I actually have two, if you’ll indulge me. First, without question, the greatest professional growth of my career has come from running this blog and offering materials at TeachersPayTeachers.com. If you want to grow, put your work online. The Jury of the Internet will quickly tell you what is good and what is not. Warning: You will get your feelings hurt, yet growth can come from that pain. After five years, I now realize that my critics are my allies because they’re (usually) raising valid issues; while their tone might be harsh, there’s probably a nugget of truth in their criticism that I need to hear.

On a practical level, the blog forces me to read, research, and reflect because if I’m going to post something, I better know what I’m talking about. And because of this, I’m much more willing to try new things, such as 20Time and Quarter Trios, two programs that have become cornerstones of my classroom.

My second PD win is something all schools can replicate nearly for free – EdCamp. Why spend the money to have a Dr. X sneer at us from an ivory tower when so many experts are sitting right there in the audience? EdCamp is a teacher-driven approach where we determine what we’ll learn or what problems we’ll solve that day. This earlier post describes my amazing experience at an EdCamp and you can learn more at EdCamp’s website. Basically, the staff decides the topics of the day and people choose whichever group is most appealing. Veteran teachers have experience and newer teachers have fresh eyes. If given the time, we could learn a lot from each other.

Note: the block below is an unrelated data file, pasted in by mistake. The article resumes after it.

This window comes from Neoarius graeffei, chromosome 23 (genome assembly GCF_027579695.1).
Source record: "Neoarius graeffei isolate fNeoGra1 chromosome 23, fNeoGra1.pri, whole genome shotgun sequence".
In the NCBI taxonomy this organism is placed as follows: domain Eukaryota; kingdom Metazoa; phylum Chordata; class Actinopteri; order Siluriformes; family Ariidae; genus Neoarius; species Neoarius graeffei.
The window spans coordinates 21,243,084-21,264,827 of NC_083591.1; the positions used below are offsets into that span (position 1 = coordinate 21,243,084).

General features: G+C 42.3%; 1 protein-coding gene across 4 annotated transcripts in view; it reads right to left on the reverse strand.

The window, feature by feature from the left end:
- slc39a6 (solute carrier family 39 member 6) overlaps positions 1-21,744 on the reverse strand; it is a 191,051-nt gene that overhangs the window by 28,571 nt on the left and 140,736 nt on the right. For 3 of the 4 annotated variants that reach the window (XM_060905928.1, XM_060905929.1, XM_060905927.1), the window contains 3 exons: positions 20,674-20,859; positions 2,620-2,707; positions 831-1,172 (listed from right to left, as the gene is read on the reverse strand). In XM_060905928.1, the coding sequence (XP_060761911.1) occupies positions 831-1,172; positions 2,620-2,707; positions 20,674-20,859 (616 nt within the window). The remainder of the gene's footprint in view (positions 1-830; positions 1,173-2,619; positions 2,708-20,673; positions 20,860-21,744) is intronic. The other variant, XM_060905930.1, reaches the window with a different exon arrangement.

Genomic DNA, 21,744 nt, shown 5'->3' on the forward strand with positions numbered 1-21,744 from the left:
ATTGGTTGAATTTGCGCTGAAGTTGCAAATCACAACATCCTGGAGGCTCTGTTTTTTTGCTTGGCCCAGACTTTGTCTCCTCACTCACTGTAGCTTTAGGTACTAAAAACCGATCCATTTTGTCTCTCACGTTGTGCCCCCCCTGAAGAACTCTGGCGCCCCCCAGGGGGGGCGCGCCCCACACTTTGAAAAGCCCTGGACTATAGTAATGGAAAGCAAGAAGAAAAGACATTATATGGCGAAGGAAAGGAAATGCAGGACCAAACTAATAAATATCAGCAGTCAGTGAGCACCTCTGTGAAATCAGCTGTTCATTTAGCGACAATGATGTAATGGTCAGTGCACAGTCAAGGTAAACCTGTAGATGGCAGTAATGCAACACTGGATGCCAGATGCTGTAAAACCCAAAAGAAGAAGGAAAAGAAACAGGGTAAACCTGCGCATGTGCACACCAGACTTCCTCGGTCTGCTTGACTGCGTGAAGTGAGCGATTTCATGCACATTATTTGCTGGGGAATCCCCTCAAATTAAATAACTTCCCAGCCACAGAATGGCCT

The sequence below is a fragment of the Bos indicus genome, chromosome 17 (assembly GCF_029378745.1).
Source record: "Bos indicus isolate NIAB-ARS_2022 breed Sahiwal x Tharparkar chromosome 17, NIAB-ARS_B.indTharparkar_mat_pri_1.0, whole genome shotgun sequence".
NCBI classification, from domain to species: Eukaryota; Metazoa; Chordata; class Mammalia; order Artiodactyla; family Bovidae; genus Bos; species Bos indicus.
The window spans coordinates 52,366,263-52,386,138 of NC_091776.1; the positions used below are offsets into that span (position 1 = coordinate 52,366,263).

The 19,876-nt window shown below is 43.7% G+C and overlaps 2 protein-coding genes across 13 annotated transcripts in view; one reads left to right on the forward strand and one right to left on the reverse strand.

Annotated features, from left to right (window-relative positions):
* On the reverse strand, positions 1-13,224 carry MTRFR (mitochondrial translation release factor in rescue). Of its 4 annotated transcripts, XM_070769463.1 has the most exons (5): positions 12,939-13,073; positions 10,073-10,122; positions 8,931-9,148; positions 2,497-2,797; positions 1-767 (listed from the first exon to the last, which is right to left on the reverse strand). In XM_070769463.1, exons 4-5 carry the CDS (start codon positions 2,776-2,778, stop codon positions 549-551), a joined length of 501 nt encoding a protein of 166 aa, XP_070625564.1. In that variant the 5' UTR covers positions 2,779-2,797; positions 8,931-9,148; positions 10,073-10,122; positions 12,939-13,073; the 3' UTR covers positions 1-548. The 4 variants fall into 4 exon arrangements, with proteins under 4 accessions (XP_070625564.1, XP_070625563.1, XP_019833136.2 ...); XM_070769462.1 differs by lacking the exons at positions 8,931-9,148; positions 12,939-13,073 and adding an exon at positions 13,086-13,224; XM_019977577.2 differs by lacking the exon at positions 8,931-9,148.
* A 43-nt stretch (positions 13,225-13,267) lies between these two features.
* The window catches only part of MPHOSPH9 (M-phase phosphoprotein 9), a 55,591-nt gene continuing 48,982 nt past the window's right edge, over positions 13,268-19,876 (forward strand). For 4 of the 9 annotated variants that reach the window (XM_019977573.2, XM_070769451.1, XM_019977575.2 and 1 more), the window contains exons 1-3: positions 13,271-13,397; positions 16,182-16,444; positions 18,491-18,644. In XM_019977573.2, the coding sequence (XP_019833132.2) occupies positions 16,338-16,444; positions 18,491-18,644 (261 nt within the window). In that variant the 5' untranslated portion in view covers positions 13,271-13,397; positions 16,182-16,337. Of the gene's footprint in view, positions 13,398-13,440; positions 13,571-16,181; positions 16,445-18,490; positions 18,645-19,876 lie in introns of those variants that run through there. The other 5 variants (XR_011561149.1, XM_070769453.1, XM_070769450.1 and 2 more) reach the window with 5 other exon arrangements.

Click here for a video from Tracy Rosen explaining a bit more about how EdCamp works (the video’s less than a minute). And here’s my latest YouTube video with the same info. from this blog post:

Click here for last week’s post on fractured English dept. advice mentioned in the video.

What do you think? Am I just a dreamer or could teachers and staff be the ones to create the best professional development ever? Leave a comment below with your best and/or worst professional development experience. Let’s figure out what works!

Teach on, everyone.

Join the conversation! 4 Comments

  1. Spot on, Laura! This pretty sums up PD the schools makes us attend vs what I pick out for myself. It is such a shame that what is good for students isn’t good enough for teachers.

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  2. Indeed, Sarah!

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  3. Yes! Our principals organized an edcamp this summer that was only open to our district. It was a huge hit! On the other end of the spectrum, I’ve been talked at by not-so-well-meaning hired speakers as well and wasn’t impressed. Maybe they should let us pick our pd in the future. Just like with students, we’re much more engaged when we have a choice.

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  4. Amen, Krisanna! Sounds like you have an administrative team that gets it. Lucky, lucky! 🙂

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high school English, middle school, Uncategorized